Availability of water is also a factor. For thousands of years, the Yellow and Yangtze Rivers caused huge, deadly floods in China. Today, because of increased industrial use, the Yellow River sometimes runs dry before it reaches the ocean. Lack of water may be a serious constraint on growth in the Chinese economy. So, they have dammed the Yangtze and are transferring huge amounts of water from the South to the dry North. In Pakistan, India and most other countries, water tables are falling. The world will soon be divided into water-rich areas and water-poor areas like the Middle East, North Africa and Southwest Asia. The cities of Sao Paolo in Brazil, Capetown in South Africa and Chennai in India have already experienced water emergencies.

    Other natural resources are also important. Russia has plenty of oil, gas and minerals, while Europe and China have to import oil and gas. (China does have plenty of coal.) Europe gets more than a third of its gas from Russian pipelines, and is vulnerable to cutoffs such as the ones Russia imposed on Ukraine during price and political disputes. Until recently, the U.S. was importing most of its oil. However, new fields, fracking and new drilling methods greatly increased production, and it is close to being self-sufficient.

    A large population means military and economic power. However, having too large a population can cause problems of supplying food, jobs, and other services (China, India). A well-educated population is clearly a big advantage, as countries as different as Japan, Malaysia, Costa Rica and Ireland have shown. The population profile is also important. Not only are the populations of Japan, Russia and Europe decreasing, they are becoming older, which will lead to problems of retirement costs and workforce shortages. On the other hand, poor countries in the Global South have many young people who need jobs (typically, half the population is under 30). High unemployment in many of these countries increases instability.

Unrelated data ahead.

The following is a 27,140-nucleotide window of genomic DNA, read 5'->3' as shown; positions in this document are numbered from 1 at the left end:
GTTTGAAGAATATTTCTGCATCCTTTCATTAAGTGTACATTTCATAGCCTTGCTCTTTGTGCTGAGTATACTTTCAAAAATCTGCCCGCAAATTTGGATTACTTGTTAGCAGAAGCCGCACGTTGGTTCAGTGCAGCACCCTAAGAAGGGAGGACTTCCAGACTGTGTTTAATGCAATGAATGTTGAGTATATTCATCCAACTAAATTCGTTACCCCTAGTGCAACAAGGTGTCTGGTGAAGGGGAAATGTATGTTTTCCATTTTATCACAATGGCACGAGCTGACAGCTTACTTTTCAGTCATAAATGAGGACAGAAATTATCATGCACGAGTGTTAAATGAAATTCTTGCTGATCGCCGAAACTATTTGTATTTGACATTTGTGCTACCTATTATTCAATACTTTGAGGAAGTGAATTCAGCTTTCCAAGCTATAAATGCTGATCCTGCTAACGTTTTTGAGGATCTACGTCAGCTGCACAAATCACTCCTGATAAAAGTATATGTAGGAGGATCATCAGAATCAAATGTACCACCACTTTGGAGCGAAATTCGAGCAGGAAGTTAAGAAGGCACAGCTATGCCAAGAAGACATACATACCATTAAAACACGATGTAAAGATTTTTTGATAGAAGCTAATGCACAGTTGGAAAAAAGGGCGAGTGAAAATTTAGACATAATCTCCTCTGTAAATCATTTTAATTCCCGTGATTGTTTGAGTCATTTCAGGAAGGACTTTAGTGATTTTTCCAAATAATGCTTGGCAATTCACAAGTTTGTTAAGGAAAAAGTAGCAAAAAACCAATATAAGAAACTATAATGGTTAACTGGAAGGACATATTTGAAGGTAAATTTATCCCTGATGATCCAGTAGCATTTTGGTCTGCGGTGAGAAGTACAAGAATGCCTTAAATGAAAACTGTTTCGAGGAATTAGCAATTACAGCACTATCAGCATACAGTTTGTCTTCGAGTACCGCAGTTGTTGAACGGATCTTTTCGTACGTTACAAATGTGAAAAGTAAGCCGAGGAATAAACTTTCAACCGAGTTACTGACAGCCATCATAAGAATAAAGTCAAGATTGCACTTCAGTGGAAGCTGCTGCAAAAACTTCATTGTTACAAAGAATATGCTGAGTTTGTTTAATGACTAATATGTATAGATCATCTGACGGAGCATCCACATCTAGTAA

All these geopolitical factors will influence the outlook and actions of countries.

    Military Capabilities

    Today, the U.S. spends more on its military than the next 10 countries combined. The resulting power may be one reason why the Bush 2 administration favored military action in Iraq Russia’s conventional military forces greatly diminished after the Cold War. But Putin has strengthened the military, emphasizing special forces and new weapons, invading their tiny neighbor Georgia, taking the Crimea and part of Ukraine, and intervening to prop up longtime ally Syria. Britain and France have small but effective and modern militaries. Japan is rearming. China is modernizing its military. India is the most powerful in South Asia.

    Economic Capabilities and Technology